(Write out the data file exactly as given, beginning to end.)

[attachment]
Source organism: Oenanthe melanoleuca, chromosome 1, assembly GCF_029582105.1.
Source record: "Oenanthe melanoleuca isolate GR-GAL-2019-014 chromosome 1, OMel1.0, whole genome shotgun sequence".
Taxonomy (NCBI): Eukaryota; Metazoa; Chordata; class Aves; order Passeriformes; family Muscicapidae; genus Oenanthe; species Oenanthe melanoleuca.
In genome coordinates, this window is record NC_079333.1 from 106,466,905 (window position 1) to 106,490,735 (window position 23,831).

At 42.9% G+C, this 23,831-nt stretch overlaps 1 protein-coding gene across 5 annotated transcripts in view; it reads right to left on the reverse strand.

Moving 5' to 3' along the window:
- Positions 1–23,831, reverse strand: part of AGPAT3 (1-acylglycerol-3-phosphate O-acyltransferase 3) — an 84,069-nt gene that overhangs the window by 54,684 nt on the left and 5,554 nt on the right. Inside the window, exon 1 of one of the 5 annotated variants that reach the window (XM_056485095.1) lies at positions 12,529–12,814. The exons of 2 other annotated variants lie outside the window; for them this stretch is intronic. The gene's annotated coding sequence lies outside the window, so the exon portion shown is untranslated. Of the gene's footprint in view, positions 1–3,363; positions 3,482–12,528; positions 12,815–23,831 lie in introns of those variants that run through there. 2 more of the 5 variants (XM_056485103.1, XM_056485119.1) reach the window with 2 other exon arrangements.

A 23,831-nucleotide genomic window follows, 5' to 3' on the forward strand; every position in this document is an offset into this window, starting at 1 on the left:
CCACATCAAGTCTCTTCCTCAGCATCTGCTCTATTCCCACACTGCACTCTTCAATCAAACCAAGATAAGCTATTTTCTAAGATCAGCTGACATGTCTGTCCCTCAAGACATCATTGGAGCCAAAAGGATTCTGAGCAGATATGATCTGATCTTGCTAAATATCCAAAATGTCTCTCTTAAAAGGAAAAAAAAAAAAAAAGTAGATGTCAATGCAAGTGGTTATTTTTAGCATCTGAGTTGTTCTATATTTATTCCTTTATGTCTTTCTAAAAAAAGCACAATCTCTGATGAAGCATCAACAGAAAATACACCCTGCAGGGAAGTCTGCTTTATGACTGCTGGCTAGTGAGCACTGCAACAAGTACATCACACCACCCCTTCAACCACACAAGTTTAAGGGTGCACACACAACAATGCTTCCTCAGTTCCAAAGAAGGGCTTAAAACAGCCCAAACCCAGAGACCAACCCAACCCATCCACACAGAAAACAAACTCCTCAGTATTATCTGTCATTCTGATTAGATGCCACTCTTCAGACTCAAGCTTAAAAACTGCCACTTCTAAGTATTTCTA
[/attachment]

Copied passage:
Source organism: Oenanthe melanoleuca, chromosome 1, assembly GCF_029582105.1.
Source record: "Oenanthe melanoleuca isolate GR-GAL-2019-014 chromosome 1, OMel1.0, whole genome shotgun sequence".
Taxonomy (NCBI): Eukaryota; Metazoa; Chordata; class Aves; order Passeriformes; family Muscicapidae; genus Oenanthe; species Oenanthe melanoleuca.
In genome coordinates, this window is record NC_079333.1 from 106,466,905 (window position 1) to 106,490,735 (window position 23,831).

At 42.9% G+C, this 23,831-nt stretch overlaps 1 protein-coding gene across 5 annotated transcripts in view; it reads right to left on the reverse strand.

Moving 5' to 3' along the window:
- Positions 1–23,831, reverse strand: part of AGPAT3 (1-acylglycerol-3-phosphate O-acyltransferase 3) — an 84,069-nt gene that overhangs the window by 54,684 nt on the left and 5,554 nt on the right. Inside the window, exon 1 of one of the 5 annotated variants that reach the window (XM_056485095.1) lies at positions 12,529–12,814. The exons of 2 other annotated variants lie outside the window; for them this stretch is intronic. The gene's annotated coding sequence lies outside the window, so the exon portion shown is untranslated. Of the gene's footprint in view, positions 1–3,363; positions 3,482–12,528; positions 12,815–23,831 lie in introns of those variants that run through there. 2 more of the 5 variants (XM_056485103.1, XM_056485119.1) reach the window with 2 other exon arrangements.

A 23,831-nucleotide genomic window follows, 5' to 3' on the forward strand; every position in this document is an offset into this window, starting at 1 on the left:
CCACATCAAGTCTCTTCCTCAGCATCTGCTCTATTCCCACACTGCACTCTTCAATCAAACCAAGATAAGCTATTTTCTAAGATCAGCTGACATGTCTGTCCCTCAAGACATCATTGGAGCCAAAAGGATTCTGAGCAGATATGATCTGATCTTGCTAAATATCCAAAATGTCTCTCTTAAAAGGAAAAAAAAAAAAAAAGTAGATGTCAATGCAAGTGGTTATTTTTAGCATCTGAGTTGTTCTATATTTATTCCTTTATGTCTTTCTAAAAAAAGCACAATCTCTGATGAAGCATCAACAGAAAATACACCCTGCAGGGAAGTCTGCTTTATGACTGCTGGCTAGTGAGCACTGCAACAAGTACATCACACCACCCCTTCAACCACACAAGTTTAAGGGTGCACACACAACAATGCTTCCTCAGTTCCAAAGAAGGGCTTAAAACAGCCCAAACCCAGAGACCAACCCAACCCATCCACACAGAAAACAAACTCCTCAGTATTATCTGTCATTCTGATTAGATGCCACTCTTCAGACTCAAGCTTAAAAACTGCCACTTCTAAGTATTTCTA